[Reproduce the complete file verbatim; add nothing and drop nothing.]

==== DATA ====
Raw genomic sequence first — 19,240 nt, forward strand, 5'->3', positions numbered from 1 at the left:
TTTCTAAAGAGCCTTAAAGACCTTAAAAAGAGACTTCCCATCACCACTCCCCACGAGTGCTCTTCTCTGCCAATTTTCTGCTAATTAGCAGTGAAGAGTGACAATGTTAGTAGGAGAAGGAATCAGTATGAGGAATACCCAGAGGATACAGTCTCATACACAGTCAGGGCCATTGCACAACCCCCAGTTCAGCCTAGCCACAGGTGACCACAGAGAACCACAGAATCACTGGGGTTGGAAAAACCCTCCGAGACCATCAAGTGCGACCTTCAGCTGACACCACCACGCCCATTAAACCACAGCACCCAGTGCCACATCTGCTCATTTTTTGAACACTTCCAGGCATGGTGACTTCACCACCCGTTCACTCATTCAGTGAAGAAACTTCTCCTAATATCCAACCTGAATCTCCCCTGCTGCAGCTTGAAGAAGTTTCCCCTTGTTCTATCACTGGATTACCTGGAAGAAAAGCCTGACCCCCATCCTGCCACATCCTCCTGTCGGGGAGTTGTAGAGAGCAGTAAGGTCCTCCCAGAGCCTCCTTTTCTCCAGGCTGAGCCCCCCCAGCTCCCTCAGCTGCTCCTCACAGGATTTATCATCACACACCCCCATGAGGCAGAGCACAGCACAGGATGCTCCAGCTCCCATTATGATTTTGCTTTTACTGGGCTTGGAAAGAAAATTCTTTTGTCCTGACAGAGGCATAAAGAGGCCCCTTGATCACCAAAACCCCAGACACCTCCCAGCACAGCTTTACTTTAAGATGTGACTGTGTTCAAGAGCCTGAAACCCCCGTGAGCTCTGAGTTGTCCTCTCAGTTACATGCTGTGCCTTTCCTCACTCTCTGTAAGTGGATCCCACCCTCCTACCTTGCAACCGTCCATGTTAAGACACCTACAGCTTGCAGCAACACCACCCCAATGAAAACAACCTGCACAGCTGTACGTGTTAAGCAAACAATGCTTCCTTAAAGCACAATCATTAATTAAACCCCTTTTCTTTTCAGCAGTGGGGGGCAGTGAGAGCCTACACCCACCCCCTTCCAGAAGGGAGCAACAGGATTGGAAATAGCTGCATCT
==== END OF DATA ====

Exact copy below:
Raw genomic sequence first — 19,240 nt, forward strand, 5'->3', positions numbered from 1 at the left:
TTTCTAAAGAGCCTTAAAGACCTTAAAAAGAGACTTCCCATCACCACTCCCCACGAGTGCTCTTCTCTGCCAATTTTCTGCTAATTAGCAGTGAAGAGTGACAATGTTAGTAGGAGAAGGAATCAGTATGAGGAATACCCAGAGGATACAGTCTCATACACAGTCAGGGCCATTGCACAACCCCCAGTTCAGCCTAGCCACAGGTGACCACAGAGAACCACAGAATCACTGGGGTTGGAAAAACCCTCCGAGACCATCAAGTGCGACCTTCAGCTGACACCACCACGCCCATTAAACCACAGCACCCAGTGCCACATCTGCTCATTTTTTGAACACTTCCAGGCATGGTGACTTCACCACCCGTTCACTCATTCAGTGAAGAAACTTCTCCTAATATCCAACCTGAATCTCCCCTGCTGCAGCTTGAAGAAGTTTCCCCTTGTTCTATCACTGGATTACCTGGAAGAAAAGCCTGACCCCCATCCTGCCACATCCTCCTGTCGGGGAGTTGTAGAGAGCAGTAAGGTCCTCCCAGAGCCTCCTTTTCTCCAGGCTGAGCCCCCCCAGCTCCCTCAGCTGCTCCTCACAGGATTTATCATCACACACCCCCATGAGGCAGAGCACAGCACAGGATGCTCCAGCTCCCATTATGATTTTGCTTTTACTGGGCTTGGAAAGAAAATTCTTTTGTCCTGACAGAGGCATAAAGAGGCCCCTTGATCACCAAAACCCCAGACACCTCCCAGCACAGCTTTACTTTAAGATGTGACTGTGTTCAAGAGCCTGAAACCCCCGTGAGCTCTGAGTTGTCCTCTCAGTTACATGCTGTGCCTTTCCTCACTCTCTGTAAGTGGATCCCACCCTCCTACCTTGCAACCGTCCATGTTAAGACACCTACAGCTTGCAGCAACACCACCCCAATGAAAACAACCTGCACAGCTGTACGTGTTAAGCAAACAATGCTTCCTTAAAGCACAATCATTAATTAAACCCCTTTTCTTTTCAGCAGTGGGGGGCAGTGAGAGCCTACACCCACCCCCTTCCAGAAGGGAGCAACAGGATTGGAAATAGCTGCATCT